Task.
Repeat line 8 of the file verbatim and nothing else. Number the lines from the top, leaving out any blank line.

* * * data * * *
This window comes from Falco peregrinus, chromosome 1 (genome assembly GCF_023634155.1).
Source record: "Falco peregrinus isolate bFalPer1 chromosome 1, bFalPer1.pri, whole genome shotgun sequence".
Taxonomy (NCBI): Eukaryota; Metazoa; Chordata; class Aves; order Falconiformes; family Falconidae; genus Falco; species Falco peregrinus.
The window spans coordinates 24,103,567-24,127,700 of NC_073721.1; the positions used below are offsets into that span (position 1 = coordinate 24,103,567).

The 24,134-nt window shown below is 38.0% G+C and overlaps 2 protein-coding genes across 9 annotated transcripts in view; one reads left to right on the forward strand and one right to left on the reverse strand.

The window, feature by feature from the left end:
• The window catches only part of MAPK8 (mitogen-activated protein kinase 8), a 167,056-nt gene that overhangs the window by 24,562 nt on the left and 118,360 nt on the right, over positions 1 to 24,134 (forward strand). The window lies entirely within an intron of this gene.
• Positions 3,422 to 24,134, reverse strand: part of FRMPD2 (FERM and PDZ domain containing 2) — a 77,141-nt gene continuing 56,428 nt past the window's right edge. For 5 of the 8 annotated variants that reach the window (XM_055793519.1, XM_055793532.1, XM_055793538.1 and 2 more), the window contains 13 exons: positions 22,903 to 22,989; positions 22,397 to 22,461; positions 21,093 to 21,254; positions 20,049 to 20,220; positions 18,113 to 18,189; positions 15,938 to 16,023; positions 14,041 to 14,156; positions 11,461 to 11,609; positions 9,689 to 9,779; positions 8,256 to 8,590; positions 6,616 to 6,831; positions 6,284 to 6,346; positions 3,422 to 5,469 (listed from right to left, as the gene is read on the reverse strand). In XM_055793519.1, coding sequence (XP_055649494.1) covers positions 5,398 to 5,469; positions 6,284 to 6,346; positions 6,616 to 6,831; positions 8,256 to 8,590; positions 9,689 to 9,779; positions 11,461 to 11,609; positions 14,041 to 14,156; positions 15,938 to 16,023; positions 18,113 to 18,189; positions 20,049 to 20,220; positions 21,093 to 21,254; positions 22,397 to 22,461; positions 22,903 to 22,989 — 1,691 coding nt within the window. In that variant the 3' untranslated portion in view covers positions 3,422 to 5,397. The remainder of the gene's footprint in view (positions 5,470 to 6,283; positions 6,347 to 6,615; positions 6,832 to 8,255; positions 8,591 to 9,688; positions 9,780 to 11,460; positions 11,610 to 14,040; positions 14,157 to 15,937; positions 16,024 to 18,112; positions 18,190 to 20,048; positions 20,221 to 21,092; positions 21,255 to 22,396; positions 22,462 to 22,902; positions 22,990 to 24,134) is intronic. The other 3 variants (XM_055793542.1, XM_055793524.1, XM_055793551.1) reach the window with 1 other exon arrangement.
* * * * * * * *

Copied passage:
• Positions 3,422 to 24,134, reverse strand: part of FRMPD2 (FERM and PDZ domain containing 2) — a 77,141-nt gene continuing 56,428 nt past the window's right edge. For 5 of the 8 annotated variants that reach the window (XM_055793519.1, XM_055793532.1, XM_055793538.1 and 2 more), the window contains 13 exons: positions 22,903 to 22,989; positions 22,397 to 22,461; positions 21,093 to 21,254; positions 20,049 to 20,220; positions 18,113 to 18,189; positions 15,938 to 16,023; positions 14,041 to 14,156; positions 11,461 to 11,609; positions 9,689 to 9,779; positions 8,256 to 8,590; positions 6,616 to 6,831; positions 6,284 to 6,346; positions 3,422 to 5,469 (listed from right to left, as the gene is read on the reverse strand). In XM_055793519.1, coding sequence (XP_055649494.1) covers positions 5,398 to 5,469; positions 6,284 to 6,346; positions 6,616 to 6,831; positions 8,256 to 8,590; positions 9,689 to 9,779; positions 11,461 to 11,609; positions 14,041 to 14,156; positions 15,938 to 16,023; positions 18,113 to 18,189; positions 20,049 to 20,220; positions 21,093 to 21,254; positions 22,397 to 22,461; positions 22,903 to 22,989 — 1,691 coding nt within the window. In that variant the 3' untranslated portion in view covers positions 3,422 to 5,397. The remainder of the gene's footprint in view (positions 5,470 to 6,283; positions 6,347 to 6,615; positions 6,832 to 8,255; positions 8,591 to 9,688; positions 9,780 to 11,460; positions 11,610 to 14,040; positions 14,157 to 15,937; positions 16,024 to 18,112; positions 18,190 to 20,048; positions 20,221 to 21,092; positions 21,255 to 22,396; positions 22,462 to 22,902; positions 22,990 to 24,134) is intronic. The other 3 variants (XM_055793542.1, XM_055793524.1, XM_055793551.1) reach the window with 1 other exon arrangement.